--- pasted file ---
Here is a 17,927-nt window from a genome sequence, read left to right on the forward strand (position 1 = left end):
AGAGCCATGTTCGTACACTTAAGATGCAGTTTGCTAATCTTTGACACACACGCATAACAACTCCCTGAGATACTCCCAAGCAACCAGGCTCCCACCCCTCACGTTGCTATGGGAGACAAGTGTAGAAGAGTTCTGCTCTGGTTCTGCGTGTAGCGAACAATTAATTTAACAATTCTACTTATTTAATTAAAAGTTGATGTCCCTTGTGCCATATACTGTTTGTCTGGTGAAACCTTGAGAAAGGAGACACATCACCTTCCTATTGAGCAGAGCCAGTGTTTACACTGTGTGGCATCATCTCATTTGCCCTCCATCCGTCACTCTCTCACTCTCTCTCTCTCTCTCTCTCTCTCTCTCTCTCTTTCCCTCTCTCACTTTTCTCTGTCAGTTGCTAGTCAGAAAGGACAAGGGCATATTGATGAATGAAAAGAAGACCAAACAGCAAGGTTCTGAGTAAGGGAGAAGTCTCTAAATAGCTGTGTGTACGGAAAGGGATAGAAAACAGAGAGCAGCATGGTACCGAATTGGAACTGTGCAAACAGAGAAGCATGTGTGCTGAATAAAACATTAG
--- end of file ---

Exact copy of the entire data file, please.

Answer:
Here is a 17,927-nt window from a genome sequence, read left to right on the forward strand (position 1 = left end):
AGAGCCATGTTCGTACACTTAAGATGCAGTTTGCTAATCTTTGACACACACGCATAACAACTCCCTGAGATACTCCCAAGCAACCAGGCTCCCACCCCTCACGTTGCTATGGGAGACAAGTGTAGAAGAGTTCTGCTCTGGTTCTGCGTGTAGCGAACAATTAATTTAACAATTCTACTTATTTAATTAAAAGTTGATGTCCCTTGTGCCATATACTGTTTGTCTGGTGAAACCTTGAGAAAGGAGACACATCACCTTCCTATTGAGCAGAGCCAGTGTTTACACTGTGTGGCATCATCTCATTTGCCCTCCATCCGTCACTCTCTCACTCTCTCTCTCTCTCTCTCTCTCTCTCTCTCTCTTTCCCTCTCTCACTTTTCTCTGTCAGTTGCTAGTCAGAAAGGACAAGGGCATATTGATGAATGAAAAGAAGACCAAACAGCAAGGTTCTGAGTAAGGGAGAAGTCTCTAAATAGCTGTGTGTACGGAAAGGGATAGAAAACAGAGAGCAGCATGGTACCGAATTGGAACTGTGCAAACAGAGAAGCATGTGTGCTGAATAAAACATTAG